Sri Devi Kamakshi Sri Sri Sri Adi Sankara Sri Sri Sri Chandrasekharendra Saraswathi MahaSwamiji Sri Sri Sri Jayendra Saraswathi Swamiji Sri Sri Sri Sankara Vijayendra Saraswathi Swamiji
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Pada or Foot
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Pujyashri Acharyas to bless programmes in Chennai tomorrow - 22 April 2017 (Saturday)

HH Pujyashri Shankara Vijayendra Saraswathi Shankaracharya Swamigal will bless the Akhanda Tirupugazh programme by Tirupugazh Anbargal at Hemamalini Kalyana Mandapam at 4 pm .

HH Pujyashri Jayendra Saraswathi Shankaracharya Swamigal and HH Pujyashri Shankara Vijayendra Saraswathi Shankaracharya Swamigal will bless the Sangeeta Mummoortigal Tiruvizha at Vani Mahal, TNagar, at 6 pm.

information itemLaunched - www.kanchimuttseva.org - to facilitate online contributions for sevas
information item Shrimatam camp at Chennai Thoraipakkam - 24 April onwards
information item Anugraha Bashanam at Chennai - 19 April - Audio Added
information item Ratha Parayana Poorthi- 19 April 2017
information item Veda Parayanam held at Swamimalai - 4 Mar - 1 Apr 2017
information item  Shankara Jayanti Mahotsavam at Shrinagar, Jammu & Kashmir - 23 April - 30 April 2017
information item Sri Shankara Jayanti at Tiruvannamalai Sankara Matam - 24 - 30 April 2017
information item Sri Kamakshi Ambal on Swarna Simha Vahanam- 30 March 2017
information item Pujyashri Acharyas return to Kanchipuram - 23 March 2017
information item  श्री काँची कामकोटि पीठम - हिन्दी में समाचार
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I said Chandas is the foot of the Vedapurusa. Poetry also has its foot. In tamil poetry there are "iradikkural" (stanzas with two feet), naladiar(stanzas with four feet), etc: "adi" here has the same meaning as "pada", that is foot. Naladiar does not mean four adiyars. Great devotees are called adiyars because they lie at the lotus feet of the Lord. (In Sanskrit too we have similar terms like "Acaryapada", Govindapada", and "Bhaghavatpada". Naladiar means stanzas with four feet.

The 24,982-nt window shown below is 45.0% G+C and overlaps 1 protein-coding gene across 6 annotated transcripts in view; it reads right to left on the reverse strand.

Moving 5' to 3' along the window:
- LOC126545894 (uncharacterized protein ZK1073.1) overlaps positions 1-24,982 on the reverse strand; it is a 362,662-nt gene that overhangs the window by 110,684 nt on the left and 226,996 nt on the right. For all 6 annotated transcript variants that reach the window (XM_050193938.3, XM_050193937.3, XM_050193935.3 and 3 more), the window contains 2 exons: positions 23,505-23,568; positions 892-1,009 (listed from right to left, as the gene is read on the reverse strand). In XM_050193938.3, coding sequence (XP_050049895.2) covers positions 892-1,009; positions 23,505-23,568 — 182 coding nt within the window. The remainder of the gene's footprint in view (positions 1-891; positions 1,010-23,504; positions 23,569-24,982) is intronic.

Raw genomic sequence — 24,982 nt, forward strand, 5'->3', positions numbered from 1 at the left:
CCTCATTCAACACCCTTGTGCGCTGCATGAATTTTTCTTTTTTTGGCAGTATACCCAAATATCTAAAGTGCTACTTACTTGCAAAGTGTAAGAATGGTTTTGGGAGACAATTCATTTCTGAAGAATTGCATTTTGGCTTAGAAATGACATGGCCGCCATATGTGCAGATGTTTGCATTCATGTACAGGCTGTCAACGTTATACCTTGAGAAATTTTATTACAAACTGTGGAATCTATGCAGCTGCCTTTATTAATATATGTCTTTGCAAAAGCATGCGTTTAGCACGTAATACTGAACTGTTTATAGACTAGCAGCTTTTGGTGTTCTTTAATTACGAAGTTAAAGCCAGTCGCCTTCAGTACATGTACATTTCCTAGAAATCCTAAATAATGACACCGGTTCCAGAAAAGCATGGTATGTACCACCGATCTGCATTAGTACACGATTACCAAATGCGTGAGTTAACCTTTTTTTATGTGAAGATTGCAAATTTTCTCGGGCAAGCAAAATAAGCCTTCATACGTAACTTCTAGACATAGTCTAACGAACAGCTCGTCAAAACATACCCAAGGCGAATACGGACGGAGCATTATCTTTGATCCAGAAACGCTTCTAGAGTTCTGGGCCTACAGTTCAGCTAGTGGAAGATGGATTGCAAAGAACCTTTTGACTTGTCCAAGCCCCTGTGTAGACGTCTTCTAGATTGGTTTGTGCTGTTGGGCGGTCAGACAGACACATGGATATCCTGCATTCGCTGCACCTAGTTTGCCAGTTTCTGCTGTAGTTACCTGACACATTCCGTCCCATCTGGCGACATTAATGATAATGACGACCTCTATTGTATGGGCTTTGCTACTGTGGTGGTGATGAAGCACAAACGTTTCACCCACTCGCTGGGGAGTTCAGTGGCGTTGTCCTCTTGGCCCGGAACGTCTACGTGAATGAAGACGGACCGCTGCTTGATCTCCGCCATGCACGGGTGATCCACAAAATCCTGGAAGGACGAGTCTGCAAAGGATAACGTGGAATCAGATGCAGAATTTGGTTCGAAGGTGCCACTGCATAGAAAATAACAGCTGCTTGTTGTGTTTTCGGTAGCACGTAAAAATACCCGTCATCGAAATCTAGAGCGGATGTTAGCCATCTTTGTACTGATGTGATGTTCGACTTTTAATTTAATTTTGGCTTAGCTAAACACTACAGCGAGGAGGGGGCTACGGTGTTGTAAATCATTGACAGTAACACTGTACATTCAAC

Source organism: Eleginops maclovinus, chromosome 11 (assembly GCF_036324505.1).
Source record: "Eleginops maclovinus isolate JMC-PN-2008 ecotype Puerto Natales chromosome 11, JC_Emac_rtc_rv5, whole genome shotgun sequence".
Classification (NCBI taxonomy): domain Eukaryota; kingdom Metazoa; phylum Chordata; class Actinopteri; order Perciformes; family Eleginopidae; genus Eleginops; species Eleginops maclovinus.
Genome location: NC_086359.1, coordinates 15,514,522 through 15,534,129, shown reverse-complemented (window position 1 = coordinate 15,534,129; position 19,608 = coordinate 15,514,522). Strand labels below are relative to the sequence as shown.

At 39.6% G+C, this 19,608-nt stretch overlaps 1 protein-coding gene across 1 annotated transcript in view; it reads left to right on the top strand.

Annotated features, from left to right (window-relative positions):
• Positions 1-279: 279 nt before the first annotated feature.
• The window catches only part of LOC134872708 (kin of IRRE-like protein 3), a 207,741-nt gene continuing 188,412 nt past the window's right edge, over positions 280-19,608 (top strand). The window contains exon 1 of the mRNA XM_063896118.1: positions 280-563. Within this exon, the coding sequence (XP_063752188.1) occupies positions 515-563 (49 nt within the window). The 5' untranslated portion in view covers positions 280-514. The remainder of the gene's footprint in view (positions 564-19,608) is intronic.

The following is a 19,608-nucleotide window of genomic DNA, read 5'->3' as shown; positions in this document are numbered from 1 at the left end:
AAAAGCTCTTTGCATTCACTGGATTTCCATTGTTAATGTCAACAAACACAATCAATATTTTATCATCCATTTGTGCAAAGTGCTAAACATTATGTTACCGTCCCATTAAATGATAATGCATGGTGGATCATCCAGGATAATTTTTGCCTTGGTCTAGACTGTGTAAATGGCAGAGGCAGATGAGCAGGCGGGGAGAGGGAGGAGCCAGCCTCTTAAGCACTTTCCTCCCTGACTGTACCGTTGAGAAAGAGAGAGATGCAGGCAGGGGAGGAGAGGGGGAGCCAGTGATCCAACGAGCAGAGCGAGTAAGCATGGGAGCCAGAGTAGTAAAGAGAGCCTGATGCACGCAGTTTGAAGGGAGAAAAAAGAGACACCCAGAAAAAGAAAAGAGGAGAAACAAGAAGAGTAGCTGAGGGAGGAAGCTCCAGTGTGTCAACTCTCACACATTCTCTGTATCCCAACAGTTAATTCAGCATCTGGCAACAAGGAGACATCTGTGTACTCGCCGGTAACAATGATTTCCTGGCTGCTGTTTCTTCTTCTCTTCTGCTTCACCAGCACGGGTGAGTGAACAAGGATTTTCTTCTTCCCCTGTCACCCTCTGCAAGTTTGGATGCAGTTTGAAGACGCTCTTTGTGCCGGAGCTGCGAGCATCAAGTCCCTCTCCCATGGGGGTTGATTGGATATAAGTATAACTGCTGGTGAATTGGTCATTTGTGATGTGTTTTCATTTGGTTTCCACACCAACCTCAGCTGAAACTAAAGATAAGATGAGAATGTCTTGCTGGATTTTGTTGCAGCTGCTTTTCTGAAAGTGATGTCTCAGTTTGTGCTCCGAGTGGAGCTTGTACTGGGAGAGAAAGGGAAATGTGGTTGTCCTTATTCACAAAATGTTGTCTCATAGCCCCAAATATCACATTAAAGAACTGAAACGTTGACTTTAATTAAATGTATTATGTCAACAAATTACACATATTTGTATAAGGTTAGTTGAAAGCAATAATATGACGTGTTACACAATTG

If "foot" is called "pada" or "pada" in sanskrit, it is known as "adi" in tamil. (It goes without saying that "foot is the English equivalent) A stanza must have a certain number of feet and its metre must have a certain number of letters or syllables. "Pada", "adi", "foot"--thus all languages have words with the same meaning to denote a line of a stanza. The realisation that there is something common to all mankind, something that shows the unity of the human race, is inwardly satisfying.

One-fourth of a mantra or a stanza is called a "pada". In Tamil one out of four parts is called "kal"(that is foot). The foot ("leg")forms one-fourth of the human body. From the head to the waist is one half of the body, and from the waist to the feet is another half. And half of the latter half, i.e. one fourth is "kal" in Tamil or foot(leg). The waist is called "arai" in that language, meaning half.

In Tamil "kal" usually means the entire leg and "padam" or "padam" is used to denote the foot. But in some contexts kal is used in the sense of the foot. For instance, in terms "ullangal" and "purangal" (sole and upper part of the foot respectively) only the foot is referred to. In Sanskrit too "pada" means both leg and foot.

About "Hindu Dharma"
"Hindu Dharma" is a book which contains English translation of certain invaluable and engrossing speeches of Sri Sri Sri Chandrasekharendra Saraswathi MahaSwamiji (at various times during the years 1907 to 1994).
For a general background, please see here